Various Artists – A Christmas Gift for You from Phil Spector [Rhino Records/Phil Spector International RNLP 70235, 12″ LP, 1987 Reissue. Originally released in 1963.]
Around a week ago, I talked a bit about “Sunday morning music.” Well, now it’s time to talk about “Saturday night music,” and that’s a whole different ballgame, folks. Whereas Sunday morning tends to be on the quieter side of the spectrum, Saturday night is for rockin’ and rollin’ and boogie-woogie-in’. You know what I mean. Saturday night is the party night. And the perfect Christmas-time party music can be found on A Christmas Gift for You from Phil Spector.
(You might as well get started listening to the album now, so you can enjoy it while reading, or hosting a Christmas party. Here’s a nice YouTube playlist featuring the entire album for your listening pleasure. Click on the link and it’ll play the whole thing through, but you may hear an ad during that time.)
(Click on an image to enlarge it.)
Originally released in 1963 with the title A Christmas Gift for You from Philles Records, the compilation features most of the acts signed to Philles Records, which was run by Phil Spector and his partner Lester Sill – hence the name, “Phil” “Les” Records. I highly recommend you read the liner notes found on the back cover of the album (click on the image to the right.) Spector makes it clear he was intent on making a great pop Christmas record, and while it may have taken almost a decade for it to become so highly regarded, most people agree he succeeded in making one of the great Christmas albums of all time.
One of the unfortunate things that contributed to its initial lackluster sales performance was this: it was released on November 22, 1963 – the day President John F. Kennedy was assassinated. That’s certainly unlucky timing. But the situation turned around in 1972 when a little label called Apple Records reissued the album (with different artwork) after Spector had worked with John Lennon on his song “Instant Karma,” the Beatles on the Let It Be album and George Harrison on his 3-LP album All Things Must Pass. With a renewed listenership, the album has been a holiday staple ever since. It’s one of those great Christmas albums that I never get tired of hearing. And Spector’s unique production values made it sound like nothing else that had come before it as far as Christmas music is concerned. I mentioned in previous posts how Phil Spector’s “wall of sound” technique was evident in both the Elton John and Bruce Springsteen Christmas songs. Many rock or R&B versions of the classic Christmas tunes found on this album are based on these versions. This album has been hugely influential upon Christmas music in the past several decades, and will surely be influential for decades to come.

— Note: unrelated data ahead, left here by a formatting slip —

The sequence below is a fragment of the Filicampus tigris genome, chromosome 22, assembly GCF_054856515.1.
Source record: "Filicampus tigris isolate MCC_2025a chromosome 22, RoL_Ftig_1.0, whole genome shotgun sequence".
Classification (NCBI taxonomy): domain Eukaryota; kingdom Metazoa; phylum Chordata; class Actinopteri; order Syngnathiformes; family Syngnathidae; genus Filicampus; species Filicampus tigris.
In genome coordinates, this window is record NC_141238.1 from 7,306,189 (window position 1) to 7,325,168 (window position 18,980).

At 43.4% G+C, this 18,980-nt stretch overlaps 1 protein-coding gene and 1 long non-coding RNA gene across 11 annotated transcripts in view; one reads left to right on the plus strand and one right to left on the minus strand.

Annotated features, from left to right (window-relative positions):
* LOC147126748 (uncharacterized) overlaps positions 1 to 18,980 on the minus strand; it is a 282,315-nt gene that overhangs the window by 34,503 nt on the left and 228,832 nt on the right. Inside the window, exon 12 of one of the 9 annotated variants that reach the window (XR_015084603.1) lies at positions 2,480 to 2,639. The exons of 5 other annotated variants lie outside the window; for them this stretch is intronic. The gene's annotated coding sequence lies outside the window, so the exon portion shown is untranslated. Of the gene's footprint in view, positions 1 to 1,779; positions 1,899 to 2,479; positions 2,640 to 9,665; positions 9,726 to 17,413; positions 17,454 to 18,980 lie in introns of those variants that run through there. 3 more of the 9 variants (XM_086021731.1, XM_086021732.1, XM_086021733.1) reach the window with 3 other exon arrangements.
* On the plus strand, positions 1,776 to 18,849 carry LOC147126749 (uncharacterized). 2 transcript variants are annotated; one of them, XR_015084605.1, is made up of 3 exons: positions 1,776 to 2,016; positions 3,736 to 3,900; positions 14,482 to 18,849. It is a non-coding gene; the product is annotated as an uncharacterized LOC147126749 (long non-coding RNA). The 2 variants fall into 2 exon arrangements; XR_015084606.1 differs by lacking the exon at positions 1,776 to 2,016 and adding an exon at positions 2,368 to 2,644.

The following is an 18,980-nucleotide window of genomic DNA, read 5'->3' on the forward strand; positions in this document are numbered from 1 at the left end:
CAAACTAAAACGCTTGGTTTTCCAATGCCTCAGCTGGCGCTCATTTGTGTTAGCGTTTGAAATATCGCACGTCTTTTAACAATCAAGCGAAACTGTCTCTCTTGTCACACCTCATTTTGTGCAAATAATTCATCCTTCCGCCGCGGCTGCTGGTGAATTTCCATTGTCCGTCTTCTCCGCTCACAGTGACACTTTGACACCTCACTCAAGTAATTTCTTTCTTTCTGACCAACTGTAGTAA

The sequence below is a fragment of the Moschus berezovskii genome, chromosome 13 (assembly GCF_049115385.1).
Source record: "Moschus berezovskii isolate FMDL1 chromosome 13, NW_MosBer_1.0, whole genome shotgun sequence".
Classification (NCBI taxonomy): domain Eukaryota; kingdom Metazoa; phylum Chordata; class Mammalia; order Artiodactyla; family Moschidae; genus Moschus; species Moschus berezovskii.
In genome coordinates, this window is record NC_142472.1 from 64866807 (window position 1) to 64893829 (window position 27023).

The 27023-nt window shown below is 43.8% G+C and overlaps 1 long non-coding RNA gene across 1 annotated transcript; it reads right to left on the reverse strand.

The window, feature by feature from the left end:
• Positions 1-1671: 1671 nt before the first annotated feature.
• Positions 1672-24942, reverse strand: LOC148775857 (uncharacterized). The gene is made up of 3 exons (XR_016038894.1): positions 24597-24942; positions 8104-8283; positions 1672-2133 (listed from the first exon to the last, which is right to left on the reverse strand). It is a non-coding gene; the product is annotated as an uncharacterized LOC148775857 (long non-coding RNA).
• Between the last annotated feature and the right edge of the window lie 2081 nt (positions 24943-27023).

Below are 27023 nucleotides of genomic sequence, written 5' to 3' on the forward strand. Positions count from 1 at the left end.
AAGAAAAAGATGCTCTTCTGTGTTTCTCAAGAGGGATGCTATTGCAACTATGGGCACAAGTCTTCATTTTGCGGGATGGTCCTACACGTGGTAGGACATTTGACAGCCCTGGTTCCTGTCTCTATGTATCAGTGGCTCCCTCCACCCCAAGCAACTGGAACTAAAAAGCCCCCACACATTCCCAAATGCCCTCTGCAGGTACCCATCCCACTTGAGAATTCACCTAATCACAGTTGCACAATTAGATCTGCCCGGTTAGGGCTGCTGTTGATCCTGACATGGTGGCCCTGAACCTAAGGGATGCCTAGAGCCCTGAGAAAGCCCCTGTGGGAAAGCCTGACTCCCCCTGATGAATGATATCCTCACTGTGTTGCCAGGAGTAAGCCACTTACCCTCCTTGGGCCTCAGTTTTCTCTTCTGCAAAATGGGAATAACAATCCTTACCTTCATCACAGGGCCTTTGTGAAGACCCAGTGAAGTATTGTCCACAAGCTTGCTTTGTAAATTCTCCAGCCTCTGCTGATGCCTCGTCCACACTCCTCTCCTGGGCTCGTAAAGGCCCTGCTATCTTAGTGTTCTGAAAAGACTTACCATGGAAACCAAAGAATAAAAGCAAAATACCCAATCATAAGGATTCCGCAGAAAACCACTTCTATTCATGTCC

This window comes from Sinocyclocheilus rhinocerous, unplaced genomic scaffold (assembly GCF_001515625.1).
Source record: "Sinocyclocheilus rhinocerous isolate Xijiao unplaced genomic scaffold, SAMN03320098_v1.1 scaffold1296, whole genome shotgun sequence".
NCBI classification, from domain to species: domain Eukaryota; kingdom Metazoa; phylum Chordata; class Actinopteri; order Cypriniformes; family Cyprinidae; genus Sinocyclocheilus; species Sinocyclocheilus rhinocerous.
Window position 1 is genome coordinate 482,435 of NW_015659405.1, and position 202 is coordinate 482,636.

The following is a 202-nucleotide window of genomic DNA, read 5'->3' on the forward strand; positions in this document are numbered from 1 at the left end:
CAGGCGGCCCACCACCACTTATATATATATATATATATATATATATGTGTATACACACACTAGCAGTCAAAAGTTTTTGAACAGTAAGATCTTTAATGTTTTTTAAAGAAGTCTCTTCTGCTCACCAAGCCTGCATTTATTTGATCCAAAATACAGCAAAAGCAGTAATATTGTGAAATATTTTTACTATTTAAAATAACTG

My copy of the album shown here is a 1987 reissue that Rhino put out in conjunction with Phil Spector International. I had known of the album and had heard much of it on the radio, but hadn’t owned a copy myself. Rhino did their usual excellent job in reissuing it with the original artwork. It’s interesting to note that even though this was digitally remastered, they chose to use the original mono mixes for this reissue and not a stereo remix as had been done on the Apple versions. Many purists prefer this.
Also of note is the list of musicians who played on this album. Many of these musicians were part of the famed “Wrecking Crew” group of studio players who appeared, often anonymously, on many of the greatest albums of the 1960s. Among the more familiar names you can see listed on the back cover are Sonny Bono and Tulsa’s own Leon Russell.
Sadly, Phil Spector’s later life has been seemingly filled with turmoil. He’s currently serving his prison sentence for the 2003 murder of actress Lana Clarkson. There’s no denying he brought some brilliant music into the world. It’s too bad he seems to have fallen from grace.
Have a rockin’ good Saturday night…